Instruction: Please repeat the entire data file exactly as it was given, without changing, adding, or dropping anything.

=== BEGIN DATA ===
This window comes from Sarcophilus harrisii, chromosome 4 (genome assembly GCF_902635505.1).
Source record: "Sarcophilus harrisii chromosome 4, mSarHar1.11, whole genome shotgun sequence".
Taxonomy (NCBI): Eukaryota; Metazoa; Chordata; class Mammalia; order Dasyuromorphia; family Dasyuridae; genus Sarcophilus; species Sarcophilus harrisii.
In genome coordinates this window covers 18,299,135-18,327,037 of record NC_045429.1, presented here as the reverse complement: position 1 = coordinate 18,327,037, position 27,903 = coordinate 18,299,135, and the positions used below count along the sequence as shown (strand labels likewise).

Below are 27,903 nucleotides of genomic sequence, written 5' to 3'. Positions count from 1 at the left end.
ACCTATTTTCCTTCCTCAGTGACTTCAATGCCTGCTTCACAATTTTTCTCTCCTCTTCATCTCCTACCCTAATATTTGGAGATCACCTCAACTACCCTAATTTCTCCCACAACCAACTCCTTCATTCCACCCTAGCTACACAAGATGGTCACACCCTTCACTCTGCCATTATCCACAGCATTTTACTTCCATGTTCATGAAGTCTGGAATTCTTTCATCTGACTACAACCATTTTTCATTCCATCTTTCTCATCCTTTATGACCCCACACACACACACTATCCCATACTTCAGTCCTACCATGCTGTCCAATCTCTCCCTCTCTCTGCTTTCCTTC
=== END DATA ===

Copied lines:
This window comes from Sarcophilus harrisii, chromosome 4 (genome assembly GCF_902635505.1).
Source record: "Sarcophilus harrisii chromosome 4, mSarHar1.11, whole genome shotgun sequence".
Taxonomy (NCBI): Eukaryota; Metazoa; Chordata; class Mammalia; order Dasyuromorphia; family Dasyuridae; genus Sarcophilus; species Sarcophilus harrisii.
In genome coordinates this window covers 18,299,135-18,327,037 of record NC_045429.1, presented here as the reverse complement: position 1 = coordinate 18,327,037, position 27,903 = coordinate 18,299,135, and the positions used below count along the sequence as shown (strand labels likewise).

Below are 27,903 nucleotides of genomic sequence, written 5' to 3'. Positions count from 1 at the left end.
ACCTATTTTCCTTCCTCAGTGACTTCAATGCCTGCTTCACAATTTTTCTCTCCTCTTCATCTCCTACCCTAATATTTGGAGATCACCTCAACTACCCTAATTTCTCCCACAACCAACTCCTTCATTCCACCCTAGCTACACAAGATGGTCACACCCTTCACTCTGCCATTATCCACAGCATTTTACTTCCATGTTCATGAAGTCTGGAATTCTTTCATCTGACTACAACCATTTTTCATTCCATCTTTCTCATCCTTTATGACCCCACACACACACACTATCCCATACTTCAGTCCTACCATGCTGTCCAATCTCTCCCTCTCTCTGCTTTCCTTC